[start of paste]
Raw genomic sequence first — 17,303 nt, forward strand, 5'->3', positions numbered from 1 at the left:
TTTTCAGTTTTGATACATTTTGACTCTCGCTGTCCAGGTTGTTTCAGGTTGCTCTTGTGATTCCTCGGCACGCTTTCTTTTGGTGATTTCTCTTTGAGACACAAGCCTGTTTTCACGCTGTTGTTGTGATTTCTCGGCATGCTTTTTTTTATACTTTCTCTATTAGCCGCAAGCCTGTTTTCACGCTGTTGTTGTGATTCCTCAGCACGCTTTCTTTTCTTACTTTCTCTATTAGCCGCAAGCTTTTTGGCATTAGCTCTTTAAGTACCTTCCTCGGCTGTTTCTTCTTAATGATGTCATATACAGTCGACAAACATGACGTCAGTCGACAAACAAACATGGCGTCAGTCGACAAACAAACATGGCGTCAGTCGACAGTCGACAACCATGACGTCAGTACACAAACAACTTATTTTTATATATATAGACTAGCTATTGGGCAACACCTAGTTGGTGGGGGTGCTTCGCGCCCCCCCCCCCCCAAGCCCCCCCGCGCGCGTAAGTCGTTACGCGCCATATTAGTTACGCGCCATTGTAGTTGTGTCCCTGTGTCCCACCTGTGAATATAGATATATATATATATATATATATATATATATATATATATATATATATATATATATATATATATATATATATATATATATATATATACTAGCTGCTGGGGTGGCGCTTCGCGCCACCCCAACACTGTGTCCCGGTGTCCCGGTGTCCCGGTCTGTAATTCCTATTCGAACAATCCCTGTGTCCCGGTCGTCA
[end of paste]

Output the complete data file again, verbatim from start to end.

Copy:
Raw genomic sequence first — 17,303 nt, forward strand, 5'->3', positions numbered from 1 at the left:
TTTTCAGTTTTGATACATTTTGACTCTCGCTGTCCAGGTTGTTTCAGGTTGCTCTTGTGATTCCTCGGCACGCTTTCTTTTGGTGATTTCTCTTTGAGACACAAGCCTGTTTTCACGCTGTTGTTGTGATTTCTCGGCATGCTTTTTTTTATACTTTCTCTATTAGCCGCAAGCCTGTTTTCACGCTGTTGTTGTGATTCCTCAGCACGCTTTCTTTTCTTACTTTCTCTATTAGCCGCAAGCTTTTTGGCATTAGCTCTTTAAGTACCTTCCTCGGCTGTTTCTTCTTAATGATGTCATATACAGTCGACAAACATGACGTCAGTCGACAAACAAACATGGCGTCAGTCGACAAACAAACATGGCGTCAGTCGACAGTCGACAACCATGACGTCAGTACACAAACAACTTATTTTTATATATATAGACTAGCTATTGGGCAACACCTAGTTGGTGGGGGTGCTTCGCGCCCCCCCCCCCCCAAGCCCCCCCGCGCGCGTAAGTCGTTACGCGCCATATTAGTTACGCGCCATTGTAGTTGTGTCCCTGTGTCCCACCTGTGAATATAGATATATATATATATATATATATATATATATATATATATATATATATATATATATATATATATATATATATATATATATATATATACTAGCTGCTGGGGTGGCGCTTCGCGCCACCCCAACACTGTGTCCCGGTGTCCCGGTGTCCCGGTCTGTAATTCCTATTCGAACAATCCCTGTGTCCCGGTCGTCA